Vegetation parameterization in REMO
Vegetation parameterization in REMO
The land surface processes in the regional climate model REMO are controlled by the physiological vegetation properties surface albedo, fractional vegetation cover, leaf area index (LAI), forest ratio, roughness length and water holding capacity. The background surface albedo is the albedo over snow-free land areas. Over snow and sea, surface albedo is modified by surface conditions during the model simulation. It determines the short-wave radiation budget at the earth surface. The fractional vegetation cover is assigned to each surface grid box as fraction of photosynthetically active vegetation. It determines the fraction of grid area where vegetation properties take effect on surface exchange processes. The LAI as the ratio of one-sided leaf area to ground area affects the interception and the evapotranspiration through stomatal conductance. The surface roughness length due to vegetation and orography determines the drag coefficients for momentum and heat and the water holding capacity determines the soil water content.
The vegetation parameter values are extracted from a global dataset of land surface parameters (Hagemann et al. 1999, Hagemann 2002). These global data fields are based on the distribution of major ecosystem types according to the definitions given by Olson (1994a, 1994b). This global dataset of land use classes was derived from Advanced Very High Resolution Radiometer AVHRR data at 1 km resolution supplied by the International Geosphere-Biosphere Program (Eidenshink and Faundeen 1994) and constructed by the U.S. Geological Survey (1997, 2002). For each land use class mean parameter values for the vegetation properties are allocated. The global datafields are adapted to the regional model domains and used as lower boundary condition for the model simulations. The annual vegetation cycle is characterised by monthly values of fractional vegetation cover, LAI and background surface albedo (LSPII dataset). They are estimated by a global data field of the monthly growth factor, which determines the growth characteristics of the vegetation at a horizontal resolution of 0.5 degree (Hagemann 2002). As example, the minimum and maximum LAI values for a 0.5 degree REMO model domain is shown in figure 1.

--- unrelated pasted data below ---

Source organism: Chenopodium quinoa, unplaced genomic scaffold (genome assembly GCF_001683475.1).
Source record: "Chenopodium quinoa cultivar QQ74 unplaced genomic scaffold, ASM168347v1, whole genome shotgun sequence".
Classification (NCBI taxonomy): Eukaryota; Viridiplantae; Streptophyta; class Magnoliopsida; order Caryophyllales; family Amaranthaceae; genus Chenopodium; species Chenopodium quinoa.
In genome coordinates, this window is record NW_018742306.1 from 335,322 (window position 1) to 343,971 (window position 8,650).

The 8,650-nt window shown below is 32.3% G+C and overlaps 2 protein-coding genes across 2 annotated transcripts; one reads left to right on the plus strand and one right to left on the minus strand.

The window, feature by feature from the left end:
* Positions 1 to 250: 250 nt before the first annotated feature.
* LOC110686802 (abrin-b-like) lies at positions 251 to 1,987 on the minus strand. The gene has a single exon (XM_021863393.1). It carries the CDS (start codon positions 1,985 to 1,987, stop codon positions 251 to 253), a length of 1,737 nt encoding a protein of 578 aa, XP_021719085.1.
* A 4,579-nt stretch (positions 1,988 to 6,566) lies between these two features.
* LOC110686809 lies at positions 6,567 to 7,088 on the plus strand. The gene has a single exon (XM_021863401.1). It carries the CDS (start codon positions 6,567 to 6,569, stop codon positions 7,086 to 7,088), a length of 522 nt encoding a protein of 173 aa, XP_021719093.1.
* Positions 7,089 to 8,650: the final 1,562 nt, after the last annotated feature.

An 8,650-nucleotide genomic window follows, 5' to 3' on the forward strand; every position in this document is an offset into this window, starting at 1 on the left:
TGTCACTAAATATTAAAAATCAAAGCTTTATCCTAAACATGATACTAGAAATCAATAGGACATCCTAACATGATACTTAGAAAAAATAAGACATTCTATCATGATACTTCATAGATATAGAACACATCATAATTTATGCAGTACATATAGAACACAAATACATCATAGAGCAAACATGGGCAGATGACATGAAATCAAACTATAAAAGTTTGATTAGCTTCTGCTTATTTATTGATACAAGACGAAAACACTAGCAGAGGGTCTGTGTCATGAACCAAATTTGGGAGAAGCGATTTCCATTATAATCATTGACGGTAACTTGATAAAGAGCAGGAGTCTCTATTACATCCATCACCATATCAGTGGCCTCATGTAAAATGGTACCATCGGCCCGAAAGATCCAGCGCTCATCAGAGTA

Minimum LAI of the dormancy season (left panel) and maximum LAI of the growing season (right panel) for a 0.5 degree REMO model domain
The impact of the annual vegetation cycle on the simulated regional climate
Fig. 2a: Seasonal mean JJA 1979-1993 of the change in surface temperature [K] caused by the annual vegetation cycle (compared to control run with constant vegetation).
The annual cycle of vegetation is implemented in the REMO model and its impact on the simulated regional climate was investigated (Rechid & Jacob 2006). It strongly affects the water and energy fluxes at the land surface. The raised LAI values and fractional vegetation cover during the growing season directly increase evapotranspiration and therefore latent heat flux, whereas sensible heat flux is decreased. These changes lead to lower surface temperatures and increased precipitation (Figure 2).
Fig. 2b: Seasonal mean JJA 1979-1993 of the change in precipitation caused by the annual vegetation cycle (compared to control run with constant vegetation).
The temporal analysis of the results reveals that the vegetation effect on the simulated climate occurs mainly in the summer season. In general, the simulated near-surface climate becomes cooler and wetter during the growing season. Concerning the spatial resolution, main effects can be detected in eastern Europe and the Hungarian lowlands. In these regions the more realistic vegetation treatment improves the simulated mean annual cycles of 2m temperature and precipitation with respect to the observations.
The annual surface albdo cycle as a function of vegetation phenology
Fig. 3: Soil albedo on the global 0.5 degree regular longitude/latitude grid.